It's not quite blossom time in the valley, but at least it's finally springtime. Here we have one of the Plog sisters in a pear orchard with a Chevrolet. By this period pear orchards were rapidly replacing apple orchards in the valley.
I think there was a reason pear was replacing apple.
Did it have to do with freezes?
l.e. on 22nd March 2013 @ 7:31am
Charlott....when will the pear blossoms look like this?
End of April?
l.e. on 22nd March 2013 @ 7:36am
The big freeze of 1919 wiped out a lot of apples. David Burkhart's, "It All Began with Apple Seeds," has a table showing the increase in pears starting in 1918.
Jeffrey Bryant on 22nd March 2013 @ 9:01am
Blossom time depends on the weather and the temperature. Sometimes it is earlier than others. Just up to Mother Nature. Keep in mind the blossoms progress up the valley, starting close to Hood River and later up in the Parkdale area.
charlott on 22nd March 2013 @ 9:16am
Apples grow in some pretty cold places-- upstate New York, for example. Is it our common late frosts that make pears more appropriate for our valley?
Arthur on 22nd March 2013 @ 9:39am
I wonder if this is Edna or Olga.
l.e. on 22nd March 2013 @ 1:59pm
I always come to Hood River/Parkdale for Blossom Time.
Jill Stanford on 22nd March 2013 @ 2:02pm
Where did the Plogs come from, anyway? Sweden? In Ingmar Bergman's film "The Seventh Seal" there's a man named Plog (pronounced Ploog), but that's the only other time I've heard the name,; and goodness knows we have one of every kind of Scandinavian here in Utah. Leland Plog was in first grade with me, in Henrietta Cornelius's classroom. He was small and compact, with light red hair and wore a little knitted vest over his school shirt.
Barbara on 22nd March 2013 @ 6:35pm
They came from Germany.
From the "History of the Columbia River Valley" 1928
Louis Plog emigrated in 1882 and Henrietta Rugge or Runge in 1890. They married.
In 1902 they moved to Hood River and bought 90 acres five and one half miles south of Hood River. He cleared land and planted trees turning the land into a valuable farm.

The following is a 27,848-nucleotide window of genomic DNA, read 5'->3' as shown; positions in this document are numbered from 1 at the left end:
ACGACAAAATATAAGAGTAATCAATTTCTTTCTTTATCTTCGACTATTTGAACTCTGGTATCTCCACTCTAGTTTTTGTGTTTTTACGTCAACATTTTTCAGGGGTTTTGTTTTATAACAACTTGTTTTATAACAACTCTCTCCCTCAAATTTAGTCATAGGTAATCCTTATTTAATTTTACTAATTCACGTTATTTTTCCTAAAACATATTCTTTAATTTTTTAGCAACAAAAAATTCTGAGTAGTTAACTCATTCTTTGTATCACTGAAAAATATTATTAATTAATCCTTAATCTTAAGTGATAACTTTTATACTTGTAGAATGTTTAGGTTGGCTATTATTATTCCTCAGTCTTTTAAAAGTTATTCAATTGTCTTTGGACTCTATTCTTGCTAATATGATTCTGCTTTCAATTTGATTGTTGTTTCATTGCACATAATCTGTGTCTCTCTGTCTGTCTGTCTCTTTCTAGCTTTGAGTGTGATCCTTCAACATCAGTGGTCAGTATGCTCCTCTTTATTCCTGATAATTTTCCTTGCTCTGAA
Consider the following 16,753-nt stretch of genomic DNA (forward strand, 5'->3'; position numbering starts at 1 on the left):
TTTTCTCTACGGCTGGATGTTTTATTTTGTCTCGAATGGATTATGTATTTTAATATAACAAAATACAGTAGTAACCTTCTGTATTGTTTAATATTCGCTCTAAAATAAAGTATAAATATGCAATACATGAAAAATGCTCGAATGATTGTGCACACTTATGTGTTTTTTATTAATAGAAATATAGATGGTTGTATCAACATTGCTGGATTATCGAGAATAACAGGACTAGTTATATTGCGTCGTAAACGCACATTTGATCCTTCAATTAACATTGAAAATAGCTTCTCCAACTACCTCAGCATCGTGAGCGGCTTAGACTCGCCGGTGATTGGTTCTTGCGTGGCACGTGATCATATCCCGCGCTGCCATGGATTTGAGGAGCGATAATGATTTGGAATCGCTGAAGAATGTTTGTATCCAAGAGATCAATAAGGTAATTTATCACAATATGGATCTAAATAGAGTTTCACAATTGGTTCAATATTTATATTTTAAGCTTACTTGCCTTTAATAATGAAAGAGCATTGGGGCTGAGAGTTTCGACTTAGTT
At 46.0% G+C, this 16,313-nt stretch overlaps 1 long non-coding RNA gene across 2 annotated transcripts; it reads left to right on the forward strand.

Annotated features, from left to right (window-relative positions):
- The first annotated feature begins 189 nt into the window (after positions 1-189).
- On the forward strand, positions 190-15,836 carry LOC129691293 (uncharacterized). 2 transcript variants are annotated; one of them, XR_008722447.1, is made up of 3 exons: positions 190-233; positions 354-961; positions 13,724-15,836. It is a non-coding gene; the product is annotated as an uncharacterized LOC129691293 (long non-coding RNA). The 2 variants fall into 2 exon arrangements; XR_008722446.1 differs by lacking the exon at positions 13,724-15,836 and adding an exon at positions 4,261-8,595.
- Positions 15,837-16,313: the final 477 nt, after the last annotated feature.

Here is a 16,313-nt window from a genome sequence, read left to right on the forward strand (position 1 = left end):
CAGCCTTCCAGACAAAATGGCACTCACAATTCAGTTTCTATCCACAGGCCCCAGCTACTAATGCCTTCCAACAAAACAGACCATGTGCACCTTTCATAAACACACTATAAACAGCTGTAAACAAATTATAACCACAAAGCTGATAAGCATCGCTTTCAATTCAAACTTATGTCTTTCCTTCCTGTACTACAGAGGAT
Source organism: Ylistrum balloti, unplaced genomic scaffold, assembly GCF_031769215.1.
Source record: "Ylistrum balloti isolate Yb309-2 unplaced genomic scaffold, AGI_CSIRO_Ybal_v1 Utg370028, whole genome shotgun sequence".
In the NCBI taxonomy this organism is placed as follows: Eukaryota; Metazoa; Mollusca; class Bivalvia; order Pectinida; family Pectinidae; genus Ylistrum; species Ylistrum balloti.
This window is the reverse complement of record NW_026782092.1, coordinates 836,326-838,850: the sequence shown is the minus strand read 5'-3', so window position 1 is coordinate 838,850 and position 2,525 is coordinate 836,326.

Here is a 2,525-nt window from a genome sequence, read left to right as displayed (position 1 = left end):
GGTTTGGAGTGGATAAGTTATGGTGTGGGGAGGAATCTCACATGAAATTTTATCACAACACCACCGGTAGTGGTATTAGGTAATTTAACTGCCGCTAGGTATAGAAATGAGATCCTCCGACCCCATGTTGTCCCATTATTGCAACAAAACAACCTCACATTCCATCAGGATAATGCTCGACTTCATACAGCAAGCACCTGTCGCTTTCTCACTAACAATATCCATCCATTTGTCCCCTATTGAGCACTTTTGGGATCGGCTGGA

They had six children. J.E.; Walter; Olga; Edna; Harry and Louis Jr.
The article says Louis and family lived their until his death in 1921 but,
the 1910 census shows them living in Odell and the 1920 census shows them living at Heights precinct.
The census also differs on the ages but I think Olga was born 1895 and Edna 1898.
And thank you Jeffrey for all of the work you do for information about those who are buried at Idlewilde.
l.e. on 22nd March 2013 @ 7:49pm
Louis,or (Ludwig) Plog had a brother Charles who also moved to the Hood River area. He had a number of children. One of his daughters, Bertha, married Charles Tucker featured in one of the earlier HHR photos of Tucker Bridge.
I think Leland was from the Charles Plog family.
Leland passed away in 1958 in an auto accident.
I hesitate to give family history because there are many descendants of the Plog family in the area and I might give wrong information.
This photo is not from Historic Hood River, but features Edna and Olga Plog.
l.e. on 22nd March 2013 @ 8:34pm
Yes, I remember Leland well as one of our long time classmates....sounds like we have another member of the HRHS class of 59 checking Arthur's postings... Maybe some classmates actually read our class newsletter :)
Arlen Sheldrake on 23rd March 2013 @ 7:55am
I think Fred Markham reads and looks at this blog. Classmate?
Judy on 25th March 2013 @ 8:45pm
Yes, Fred is a HRHS 59 classmate. I now understand that Leland got set back a year thus being in both Barbara's and Bill/Arlen's class.
Arlen Sheldrake on 26th March 2013 @ 8:18am